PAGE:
Jan 20th 2009 02:00 am |
A brief post today inspired by an article at Brooklyn Backstretch about Jimmy Winkfield – I wanted to share a story I found awhile back while virtually “wandering” around the Library of Congress. The works of Edward Hotaling and Joe Drape tell the story of the unfortunate end to the era of the black jockey at the turn of the nineteenth-century. The clip below provides a snapshot of that era and offers insight into the mechanisms that drove African-Americans jockeys out of the sport. The following is from the New York Evening Sun, May 23 1908. I think the content speaks for itself:
The New York stewards did nothing to protect J. Lee. His name disappears from the record as did the names of all other African American jockeys.
SOURCES, NOTES, AND OBSERVATIONS
The tributes to the great Joe Hirsch have been wonderful to read. Not only have we been given the opportunity to read the memories of writers we know but the comments by readers on Crist Blog and Hangin’ with Haskin have made quite a contribution to the writer’s memory. There is something to be said for a man who left an impression on so many people. I hope the Daily Racing Form publishes a compilation of his writing or, at least, makes it available online. A compilation of his year in reviews from the American Racing Manual would produce an instant textbook for horseracing in the 80s and 90s.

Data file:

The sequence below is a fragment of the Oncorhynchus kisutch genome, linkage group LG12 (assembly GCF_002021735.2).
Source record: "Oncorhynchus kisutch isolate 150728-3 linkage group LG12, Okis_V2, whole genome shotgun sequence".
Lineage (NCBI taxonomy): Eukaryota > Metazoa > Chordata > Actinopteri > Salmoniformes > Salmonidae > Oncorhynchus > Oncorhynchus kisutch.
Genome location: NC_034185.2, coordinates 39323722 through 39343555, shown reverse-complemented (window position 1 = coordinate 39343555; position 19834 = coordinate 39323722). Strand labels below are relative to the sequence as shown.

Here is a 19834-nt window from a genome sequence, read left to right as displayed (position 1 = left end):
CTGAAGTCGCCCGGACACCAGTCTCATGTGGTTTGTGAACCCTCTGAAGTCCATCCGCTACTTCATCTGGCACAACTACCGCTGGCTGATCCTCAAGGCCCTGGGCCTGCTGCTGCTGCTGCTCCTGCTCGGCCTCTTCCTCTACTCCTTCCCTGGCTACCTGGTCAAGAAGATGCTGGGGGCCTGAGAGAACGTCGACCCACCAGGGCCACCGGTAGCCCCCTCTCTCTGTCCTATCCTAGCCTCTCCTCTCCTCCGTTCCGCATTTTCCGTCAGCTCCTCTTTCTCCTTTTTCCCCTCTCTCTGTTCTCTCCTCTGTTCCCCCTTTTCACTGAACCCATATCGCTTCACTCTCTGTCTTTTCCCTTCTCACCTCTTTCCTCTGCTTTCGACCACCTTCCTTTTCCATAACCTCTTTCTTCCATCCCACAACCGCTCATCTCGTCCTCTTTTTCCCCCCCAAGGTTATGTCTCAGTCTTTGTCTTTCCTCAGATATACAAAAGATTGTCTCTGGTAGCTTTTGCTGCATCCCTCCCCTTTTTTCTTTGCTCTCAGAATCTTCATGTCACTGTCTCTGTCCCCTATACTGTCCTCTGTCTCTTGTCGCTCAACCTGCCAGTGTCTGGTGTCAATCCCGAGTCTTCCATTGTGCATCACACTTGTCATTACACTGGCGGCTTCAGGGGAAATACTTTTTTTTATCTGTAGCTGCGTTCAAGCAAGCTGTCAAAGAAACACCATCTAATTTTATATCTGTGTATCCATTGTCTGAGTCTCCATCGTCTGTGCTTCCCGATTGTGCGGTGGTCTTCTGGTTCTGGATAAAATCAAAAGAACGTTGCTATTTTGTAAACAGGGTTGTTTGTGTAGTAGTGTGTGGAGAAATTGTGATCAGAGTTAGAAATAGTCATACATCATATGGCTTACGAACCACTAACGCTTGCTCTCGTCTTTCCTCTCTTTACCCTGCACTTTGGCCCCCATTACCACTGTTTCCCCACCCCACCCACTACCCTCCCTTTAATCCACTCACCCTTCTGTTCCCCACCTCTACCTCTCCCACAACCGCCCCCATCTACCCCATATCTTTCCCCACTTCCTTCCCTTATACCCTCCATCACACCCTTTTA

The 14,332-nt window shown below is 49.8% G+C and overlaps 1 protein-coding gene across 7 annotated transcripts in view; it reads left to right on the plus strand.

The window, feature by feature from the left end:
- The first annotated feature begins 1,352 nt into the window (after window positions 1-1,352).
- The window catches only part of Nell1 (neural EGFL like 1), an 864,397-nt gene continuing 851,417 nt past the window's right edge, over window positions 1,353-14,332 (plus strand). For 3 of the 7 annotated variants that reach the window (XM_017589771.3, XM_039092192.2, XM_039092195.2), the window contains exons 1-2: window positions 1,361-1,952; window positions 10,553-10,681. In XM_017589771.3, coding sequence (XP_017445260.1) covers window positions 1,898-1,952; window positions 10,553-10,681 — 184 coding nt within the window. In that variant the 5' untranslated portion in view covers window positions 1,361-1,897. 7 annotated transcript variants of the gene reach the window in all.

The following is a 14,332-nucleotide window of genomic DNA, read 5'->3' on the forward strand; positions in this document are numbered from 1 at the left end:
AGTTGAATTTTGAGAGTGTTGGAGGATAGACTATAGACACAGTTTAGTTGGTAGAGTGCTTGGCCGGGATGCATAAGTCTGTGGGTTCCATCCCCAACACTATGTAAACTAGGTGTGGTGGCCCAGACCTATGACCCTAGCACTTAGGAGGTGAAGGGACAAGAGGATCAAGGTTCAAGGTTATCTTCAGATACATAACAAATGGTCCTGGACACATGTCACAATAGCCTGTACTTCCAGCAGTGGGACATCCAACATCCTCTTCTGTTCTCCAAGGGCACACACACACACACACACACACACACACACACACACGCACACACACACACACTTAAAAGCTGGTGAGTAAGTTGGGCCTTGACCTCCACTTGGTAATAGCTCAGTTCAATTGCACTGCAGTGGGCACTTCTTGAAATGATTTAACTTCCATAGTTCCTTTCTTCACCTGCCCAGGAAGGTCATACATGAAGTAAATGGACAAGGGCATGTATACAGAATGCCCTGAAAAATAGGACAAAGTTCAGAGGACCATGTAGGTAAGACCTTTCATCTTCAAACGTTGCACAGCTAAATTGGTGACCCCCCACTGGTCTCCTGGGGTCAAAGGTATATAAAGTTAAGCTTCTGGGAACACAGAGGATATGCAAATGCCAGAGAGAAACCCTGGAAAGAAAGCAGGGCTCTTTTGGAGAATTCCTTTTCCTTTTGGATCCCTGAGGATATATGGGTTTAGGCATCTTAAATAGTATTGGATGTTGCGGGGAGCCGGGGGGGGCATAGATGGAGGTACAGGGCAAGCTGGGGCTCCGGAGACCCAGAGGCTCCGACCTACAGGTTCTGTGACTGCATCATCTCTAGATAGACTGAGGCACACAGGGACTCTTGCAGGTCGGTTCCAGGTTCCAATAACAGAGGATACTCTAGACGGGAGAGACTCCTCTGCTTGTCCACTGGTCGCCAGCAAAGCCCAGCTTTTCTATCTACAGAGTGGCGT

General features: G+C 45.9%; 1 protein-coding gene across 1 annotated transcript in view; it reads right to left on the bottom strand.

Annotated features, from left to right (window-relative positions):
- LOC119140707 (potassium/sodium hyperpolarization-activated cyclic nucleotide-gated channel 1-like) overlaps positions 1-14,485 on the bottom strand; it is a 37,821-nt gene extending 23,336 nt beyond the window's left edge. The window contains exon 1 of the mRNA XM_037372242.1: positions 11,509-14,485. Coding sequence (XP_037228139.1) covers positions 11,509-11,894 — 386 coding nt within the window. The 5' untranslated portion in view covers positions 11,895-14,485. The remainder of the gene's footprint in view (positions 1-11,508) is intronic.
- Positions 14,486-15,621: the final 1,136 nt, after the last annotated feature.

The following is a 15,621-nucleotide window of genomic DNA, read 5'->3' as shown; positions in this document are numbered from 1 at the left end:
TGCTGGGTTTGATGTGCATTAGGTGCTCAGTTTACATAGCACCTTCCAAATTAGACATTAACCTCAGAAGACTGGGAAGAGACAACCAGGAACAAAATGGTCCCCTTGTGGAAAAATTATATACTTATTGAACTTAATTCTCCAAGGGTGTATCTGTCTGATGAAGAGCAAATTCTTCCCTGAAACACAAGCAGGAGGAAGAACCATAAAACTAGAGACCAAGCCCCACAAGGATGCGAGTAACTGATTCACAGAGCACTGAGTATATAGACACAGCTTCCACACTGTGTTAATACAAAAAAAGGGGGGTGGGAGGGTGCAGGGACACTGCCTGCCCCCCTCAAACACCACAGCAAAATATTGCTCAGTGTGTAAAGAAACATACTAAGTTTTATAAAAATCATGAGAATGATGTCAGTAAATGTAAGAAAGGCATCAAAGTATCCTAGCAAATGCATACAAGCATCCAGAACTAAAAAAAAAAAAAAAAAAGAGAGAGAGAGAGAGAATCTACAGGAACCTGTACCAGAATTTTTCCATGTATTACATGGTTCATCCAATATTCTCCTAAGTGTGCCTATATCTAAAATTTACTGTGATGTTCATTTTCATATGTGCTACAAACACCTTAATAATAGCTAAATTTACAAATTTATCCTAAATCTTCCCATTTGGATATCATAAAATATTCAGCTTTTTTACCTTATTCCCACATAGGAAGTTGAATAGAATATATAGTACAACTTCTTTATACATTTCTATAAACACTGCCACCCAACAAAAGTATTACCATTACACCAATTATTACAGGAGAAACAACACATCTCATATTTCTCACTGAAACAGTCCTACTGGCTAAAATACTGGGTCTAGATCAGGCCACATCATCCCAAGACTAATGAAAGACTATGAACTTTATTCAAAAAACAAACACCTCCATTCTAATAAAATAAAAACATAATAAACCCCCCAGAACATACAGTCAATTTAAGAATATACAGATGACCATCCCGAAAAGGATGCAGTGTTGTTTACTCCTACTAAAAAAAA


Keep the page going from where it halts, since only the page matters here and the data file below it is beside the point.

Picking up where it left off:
I am still in pain from the Eagles loss on Sunday. I thought this was going to be the year after they killed the stinkin’ Cowboys in week 17. It is tough being an Eagles fan…
Speaking of football – Valerie at Foolish Pleasure put together an outstanding article on Steelers founder Art Rooney’s crazy handicapping prowess and love of racing.
Back with another post this weekend. I have a number of half finished posts that I keep getting distracted from.
Thanks for Reading and Good Luck!